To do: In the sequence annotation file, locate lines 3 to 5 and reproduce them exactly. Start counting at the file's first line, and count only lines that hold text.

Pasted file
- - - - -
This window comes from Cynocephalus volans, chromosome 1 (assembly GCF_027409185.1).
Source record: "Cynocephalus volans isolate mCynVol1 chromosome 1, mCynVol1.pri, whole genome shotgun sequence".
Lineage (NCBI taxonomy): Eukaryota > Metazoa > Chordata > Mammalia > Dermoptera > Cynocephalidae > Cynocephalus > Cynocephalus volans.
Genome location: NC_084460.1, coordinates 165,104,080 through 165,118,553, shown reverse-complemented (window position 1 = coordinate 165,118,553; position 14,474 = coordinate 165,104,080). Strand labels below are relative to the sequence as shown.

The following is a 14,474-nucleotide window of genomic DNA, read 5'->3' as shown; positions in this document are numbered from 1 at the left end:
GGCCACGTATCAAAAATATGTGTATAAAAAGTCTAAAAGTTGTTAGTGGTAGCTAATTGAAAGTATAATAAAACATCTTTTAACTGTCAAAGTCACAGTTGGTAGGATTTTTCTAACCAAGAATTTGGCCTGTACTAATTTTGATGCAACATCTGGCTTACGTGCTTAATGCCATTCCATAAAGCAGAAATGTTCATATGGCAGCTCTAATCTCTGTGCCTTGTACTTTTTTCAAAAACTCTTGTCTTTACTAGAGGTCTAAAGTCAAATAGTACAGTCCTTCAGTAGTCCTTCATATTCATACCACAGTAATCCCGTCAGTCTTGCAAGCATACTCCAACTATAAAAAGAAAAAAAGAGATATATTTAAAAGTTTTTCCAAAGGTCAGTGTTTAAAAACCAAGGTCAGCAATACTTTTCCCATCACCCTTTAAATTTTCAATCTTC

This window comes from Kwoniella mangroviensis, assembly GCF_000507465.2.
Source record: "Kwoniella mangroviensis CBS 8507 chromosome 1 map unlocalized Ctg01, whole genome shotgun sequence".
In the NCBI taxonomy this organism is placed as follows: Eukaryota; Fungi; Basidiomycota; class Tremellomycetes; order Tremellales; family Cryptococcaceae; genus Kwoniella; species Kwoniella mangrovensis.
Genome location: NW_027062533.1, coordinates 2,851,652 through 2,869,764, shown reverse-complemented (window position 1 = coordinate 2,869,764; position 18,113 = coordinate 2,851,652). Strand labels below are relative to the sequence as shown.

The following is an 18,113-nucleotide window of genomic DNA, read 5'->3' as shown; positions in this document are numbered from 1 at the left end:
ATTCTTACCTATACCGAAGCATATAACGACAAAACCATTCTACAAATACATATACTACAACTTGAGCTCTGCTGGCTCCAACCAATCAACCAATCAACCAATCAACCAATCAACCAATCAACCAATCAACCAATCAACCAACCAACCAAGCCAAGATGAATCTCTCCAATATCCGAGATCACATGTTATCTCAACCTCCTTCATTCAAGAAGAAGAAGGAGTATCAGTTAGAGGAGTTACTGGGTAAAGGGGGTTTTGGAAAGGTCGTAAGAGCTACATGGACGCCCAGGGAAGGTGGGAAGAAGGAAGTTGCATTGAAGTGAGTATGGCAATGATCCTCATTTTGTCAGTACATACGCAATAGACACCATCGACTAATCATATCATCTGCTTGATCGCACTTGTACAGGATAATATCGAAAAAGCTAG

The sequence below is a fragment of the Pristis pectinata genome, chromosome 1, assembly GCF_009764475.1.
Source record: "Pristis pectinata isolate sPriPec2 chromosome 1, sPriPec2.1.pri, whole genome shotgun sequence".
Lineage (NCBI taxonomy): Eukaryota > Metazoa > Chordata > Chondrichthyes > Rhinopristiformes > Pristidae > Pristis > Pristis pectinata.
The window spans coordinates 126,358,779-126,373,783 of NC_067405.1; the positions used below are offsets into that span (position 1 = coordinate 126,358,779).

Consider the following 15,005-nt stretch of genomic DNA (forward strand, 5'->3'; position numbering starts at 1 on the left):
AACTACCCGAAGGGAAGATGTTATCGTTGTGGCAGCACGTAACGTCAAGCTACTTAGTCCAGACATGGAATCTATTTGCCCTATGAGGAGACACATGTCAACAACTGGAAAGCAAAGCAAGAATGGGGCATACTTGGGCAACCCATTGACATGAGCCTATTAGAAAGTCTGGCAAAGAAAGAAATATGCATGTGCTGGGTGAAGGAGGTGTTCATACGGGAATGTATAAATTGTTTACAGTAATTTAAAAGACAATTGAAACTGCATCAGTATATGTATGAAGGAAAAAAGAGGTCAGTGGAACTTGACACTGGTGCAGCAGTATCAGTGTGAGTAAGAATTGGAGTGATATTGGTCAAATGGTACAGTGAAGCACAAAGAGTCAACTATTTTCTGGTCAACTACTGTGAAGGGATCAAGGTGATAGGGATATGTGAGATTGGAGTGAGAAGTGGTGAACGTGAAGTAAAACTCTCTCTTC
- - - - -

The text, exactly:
Lineage (NCBI taxonomy): Eukaryota > Metazoa > Chordata > Mammalia > Dermoptera > Cynocephalidae > Cynocephalus > Cynocephalus volans.
Genome location: NC_084460.1, coordinates 165,104,080 through 165,118,553, shown reverse-complemented (window position 1 = coordinate 165,118,553; position 14,474 = coordinate 165,104,080). Strand labels below are relative to the sequence as shown.

The following is a 14,474-nucleotide window of genomic DNA, read 5'->3' as shown; positions in this document are numbered from 1 at the left end: